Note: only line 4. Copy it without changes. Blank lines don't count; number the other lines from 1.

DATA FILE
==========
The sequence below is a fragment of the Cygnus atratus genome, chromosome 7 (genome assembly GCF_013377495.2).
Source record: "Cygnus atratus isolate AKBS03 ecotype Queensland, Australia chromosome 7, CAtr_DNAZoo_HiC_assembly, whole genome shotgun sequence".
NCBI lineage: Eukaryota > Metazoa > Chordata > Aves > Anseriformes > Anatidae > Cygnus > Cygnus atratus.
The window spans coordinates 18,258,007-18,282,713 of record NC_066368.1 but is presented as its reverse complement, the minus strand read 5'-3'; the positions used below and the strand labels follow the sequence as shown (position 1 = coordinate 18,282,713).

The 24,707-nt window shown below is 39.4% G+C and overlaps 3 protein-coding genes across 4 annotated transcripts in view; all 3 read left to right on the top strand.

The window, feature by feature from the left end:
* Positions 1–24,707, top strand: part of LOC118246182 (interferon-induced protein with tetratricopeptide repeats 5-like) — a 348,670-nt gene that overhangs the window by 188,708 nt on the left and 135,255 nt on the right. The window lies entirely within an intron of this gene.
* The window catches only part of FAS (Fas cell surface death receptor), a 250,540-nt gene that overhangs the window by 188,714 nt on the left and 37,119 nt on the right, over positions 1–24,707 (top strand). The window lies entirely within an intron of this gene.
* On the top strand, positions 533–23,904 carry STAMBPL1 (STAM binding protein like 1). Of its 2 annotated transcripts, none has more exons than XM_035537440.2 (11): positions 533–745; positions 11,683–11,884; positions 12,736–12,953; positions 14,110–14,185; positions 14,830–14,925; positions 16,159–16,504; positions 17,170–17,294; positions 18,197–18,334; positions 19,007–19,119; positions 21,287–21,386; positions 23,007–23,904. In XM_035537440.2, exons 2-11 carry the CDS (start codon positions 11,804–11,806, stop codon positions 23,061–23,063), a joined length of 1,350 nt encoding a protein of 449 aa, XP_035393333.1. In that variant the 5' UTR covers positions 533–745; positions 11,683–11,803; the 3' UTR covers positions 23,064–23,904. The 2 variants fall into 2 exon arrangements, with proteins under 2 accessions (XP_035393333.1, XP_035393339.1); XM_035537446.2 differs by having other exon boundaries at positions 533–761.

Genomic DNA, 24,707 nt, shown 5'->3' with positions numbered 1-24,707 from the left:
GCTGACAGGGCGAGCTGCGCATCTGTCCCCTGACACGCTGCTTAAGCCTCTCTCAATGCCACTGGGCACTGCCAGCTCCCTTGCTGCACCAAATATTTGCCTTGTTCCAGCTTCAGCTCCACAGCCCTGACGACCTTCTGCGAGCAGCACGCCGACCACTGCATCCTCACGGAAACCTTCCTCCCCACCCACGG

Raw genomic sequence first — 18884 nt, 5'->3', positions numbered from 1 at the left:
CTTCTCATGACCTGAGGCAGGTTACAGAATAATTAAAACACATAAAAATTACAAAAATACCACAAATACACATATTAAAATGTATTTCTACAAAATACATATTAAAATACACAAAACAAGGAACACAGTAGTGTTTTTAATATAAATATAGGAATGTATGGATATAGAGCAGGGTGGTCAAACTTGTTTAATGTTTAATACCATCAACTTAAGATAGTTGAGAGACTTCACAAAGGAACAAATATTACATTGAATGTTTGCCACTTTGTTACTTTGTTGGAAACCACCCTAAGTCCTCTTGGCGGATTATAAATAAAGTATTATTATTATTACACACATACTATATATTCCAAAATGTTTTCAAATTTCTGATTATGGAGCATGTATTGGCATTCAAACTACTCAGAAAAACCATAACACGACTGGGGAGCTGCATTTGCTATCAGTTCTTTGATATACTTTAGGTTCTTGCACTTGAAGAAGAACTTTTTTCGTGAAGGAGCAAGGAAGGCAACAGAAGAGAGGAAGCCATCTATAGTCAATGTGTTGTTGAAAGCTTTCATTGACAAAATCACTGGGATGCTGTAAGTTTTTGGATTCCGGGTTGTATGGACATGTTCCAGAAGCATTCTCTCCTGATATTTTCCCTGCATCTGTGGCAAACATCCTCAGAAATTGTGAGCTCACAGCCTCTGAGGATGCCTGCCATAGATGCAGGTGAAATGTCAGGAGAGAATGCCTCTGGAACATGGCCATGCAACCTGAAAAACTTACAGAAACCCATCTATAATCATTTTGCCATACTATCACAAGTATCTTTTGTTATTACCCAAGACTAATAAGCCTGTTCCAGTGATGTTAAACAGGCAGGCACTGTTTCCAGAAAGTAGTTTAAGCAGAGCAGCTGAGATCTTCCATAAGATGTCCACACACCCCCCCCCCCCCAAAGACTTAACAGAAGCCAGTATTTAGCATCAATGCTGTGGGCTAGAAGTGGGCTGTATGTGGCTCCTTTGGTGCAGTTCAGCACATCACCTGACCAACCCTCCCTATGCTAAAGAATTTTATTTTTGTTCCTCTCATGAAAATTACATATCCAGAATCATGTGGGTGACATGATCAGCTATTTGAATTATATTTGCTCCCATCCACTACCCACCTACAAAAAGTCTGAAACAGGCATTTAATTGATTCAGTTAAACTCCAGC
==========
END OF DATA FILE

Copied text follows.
The window spans coordinates 18,258,007-18,282,713 of record NC_066368.1 but is presented as its reverse complement, the minus strand read 5'-3'; the positions used below and the strand labels follow the sequence as shown (position 1 = coordinate 18,282,713).